Mathematics

Pi Day 2013

Pi using Hama beads

Today is 3/14 in month/day notation, and \(\pi\approx 3.14\). My daughter Noor (8) and I felt like releasing yet another image of \(\pi\) into the world, in addition to all the existing images. We made this using Hama beads. Today is a good occasion… read more

Submitted on 14 March 2013

7 Cool Reference Sites on Mathematics

We all have to look things up once in a while, and I can tell you right now that Wikipedia is the best source for practical information on mathematics. But, there are some others out there that are also worth knowing. Most of these sites are encyclopedic, and not meant for browsing top down, so I’ve used the entry for eigenvector as an example for… read more

Submitted on 9 January 2013

Fractal Dimension

The concept of a fractal dimension is based on the idea of measuring things with differently sized rulers, as already mentioned in the article on the Mandelbrot Mandelbrot set. Mathematically (but very loosely), the fractal dimension is defined as: if I cover an object with… read more

Submitted on 17 June 2012

Mandelbrot Set

Detail of the Mandelbrot set

The Mandelbrot set is named after Benoît Mandelbrot, a French American mathematician. The set is a part of the complex plane. It is created by iterating the complex quadratic polynomial \(f_c(z)=z^2+c\). For each point \(c\) of the complex plane… read more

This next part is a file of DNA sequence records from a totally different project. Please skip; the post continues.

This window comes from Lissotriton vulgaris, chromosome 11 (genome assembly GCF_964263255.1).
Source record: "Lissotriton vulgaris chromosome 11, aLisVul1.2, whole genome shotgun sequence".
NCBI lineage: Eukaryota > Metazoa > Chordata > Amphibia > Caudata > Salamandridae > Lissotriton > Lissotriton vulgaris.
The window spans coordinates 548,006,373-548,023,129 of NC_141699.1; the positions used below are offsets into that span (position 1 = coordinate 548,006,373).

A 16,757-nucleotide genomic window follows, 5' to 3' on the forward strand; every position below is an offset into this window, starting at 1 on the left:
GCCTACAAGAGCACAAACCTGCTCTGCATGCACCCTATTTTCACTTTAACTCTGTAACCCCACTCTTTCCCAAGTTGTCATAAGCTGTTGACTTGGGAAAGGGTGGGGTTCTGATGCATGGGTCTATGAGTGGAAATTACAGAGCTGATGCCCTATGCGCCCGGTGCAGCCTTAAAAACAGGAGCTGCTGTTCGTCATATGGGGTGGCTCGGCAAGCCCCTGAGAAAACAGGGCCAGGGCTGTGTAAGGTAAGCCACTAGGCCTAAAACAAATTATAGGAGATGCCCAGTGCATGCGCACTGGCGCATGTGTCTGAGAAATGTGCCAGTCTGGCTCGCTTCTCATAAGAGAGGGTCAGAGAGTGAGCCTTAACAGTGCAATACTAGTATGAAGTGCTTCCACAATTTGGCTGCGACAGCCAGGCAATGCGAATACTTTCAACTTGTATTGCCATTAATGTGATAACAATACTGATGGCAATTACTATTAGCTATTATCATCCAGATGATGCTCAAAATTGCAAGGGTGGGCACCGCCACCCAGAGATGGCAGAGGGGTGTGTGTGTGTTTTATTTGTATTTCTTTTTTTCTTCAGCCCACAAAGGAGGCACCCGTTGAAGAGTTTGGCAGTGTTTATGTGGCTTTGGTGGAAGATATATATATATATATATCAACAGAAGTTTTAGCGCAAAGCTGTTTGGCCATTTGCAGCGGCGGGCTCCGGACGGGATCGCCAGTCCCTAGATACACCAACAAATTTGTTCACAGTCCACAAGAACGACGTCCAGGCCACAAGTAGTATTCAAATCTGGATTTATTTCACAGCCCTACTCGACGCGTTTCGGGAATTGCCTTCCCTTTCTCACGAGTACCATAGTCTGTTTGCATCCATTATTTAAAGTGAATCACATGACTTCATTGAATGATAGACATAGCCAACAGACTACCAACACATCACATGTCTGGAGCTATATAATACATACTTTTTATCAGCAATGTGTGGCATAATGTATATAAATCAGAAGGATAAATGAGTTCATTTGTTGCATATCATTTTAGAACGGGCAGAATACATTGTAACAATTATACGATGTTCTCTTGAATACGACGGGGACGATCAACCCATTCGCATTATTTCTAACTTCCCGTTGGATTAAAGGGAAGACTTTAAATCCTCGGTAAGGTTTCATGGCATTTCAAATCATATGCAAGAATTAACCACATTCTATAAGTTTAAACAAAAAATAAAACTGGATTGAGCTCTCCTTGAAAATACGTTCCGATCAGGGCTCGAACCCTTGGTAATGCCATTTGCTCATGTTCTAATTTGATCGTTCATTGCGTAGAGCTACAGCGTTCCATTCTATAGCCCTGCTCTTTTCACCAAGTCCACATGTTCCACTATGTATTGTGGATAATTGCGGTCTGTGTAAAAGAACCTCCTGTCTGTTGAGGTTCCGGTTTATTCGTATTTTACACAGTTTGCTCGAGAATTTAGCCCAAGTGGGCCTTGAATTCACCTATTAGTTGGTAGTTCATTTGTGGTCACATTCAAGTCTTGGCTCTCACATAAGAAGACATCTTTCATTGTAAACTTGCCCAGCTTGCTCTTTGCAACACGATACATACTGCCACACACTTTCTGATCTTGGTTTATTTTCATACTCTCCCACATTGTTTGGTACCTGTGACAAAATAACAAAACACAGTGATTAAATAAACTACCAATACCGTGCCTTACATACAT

Submitted on 17 May 2012

Infinity and Beyond

If you think about a set with an infinite number of elements, you might conclude that there is not much to say about the number of elements anymore. Infinite is infinite, right? Well, it turns out that not every infinity has the same “value”, and that there’s actually quite a lot to say about it. Take the natural numbers… read more

Submitted on 26 March 2012

Euler’s Identity

Euler’s identity using Hama beads

Euler’s identity, \(e^{i\pi}+1=0\), must be the most beautiful formula in the whole of mathematics. The expression establishes an amazing relation between five important numbers… read more

Submitted on 11 March 2012

What's in a Distance

The distance between two points is a concept that is, in every day use, clear and unambiguous. Mathematically, the normal (every day) distance between two points is called the Euclidean distance, but mathematicians generalize this definition. I show how, and I try to make you think by showing how circles look using some of these alternative definitions… read more

Submitted on 6 July 2011

The Harmonic Series

If you would have to guess the value of the infinite sum 1 + 1/2 + 1/3 + 1/4 + 1/5 + …, what would you do? The value of the individual terms clearly goes to zero. But does that mean that the total sum will be finite? Well, it doesn’t. This was already proven by Nicole Oresme in about 1350. The proof is actually… read more

Submitted on 24 May 2011

Formulas Ahead!

Showing mathematical formulas on the web is not straightforward, as HTML (Hypertext Markup Language) does not contain built-in commands to typeset mathematics. Although MathML (Mathematical Markup Language) was designed to be an extension of the standard markup language for mathematics, it is not yet supported by all browsers, so it’s not quite ready for prime time! So we are stuck with… read more

Submitted on 6 April 2011

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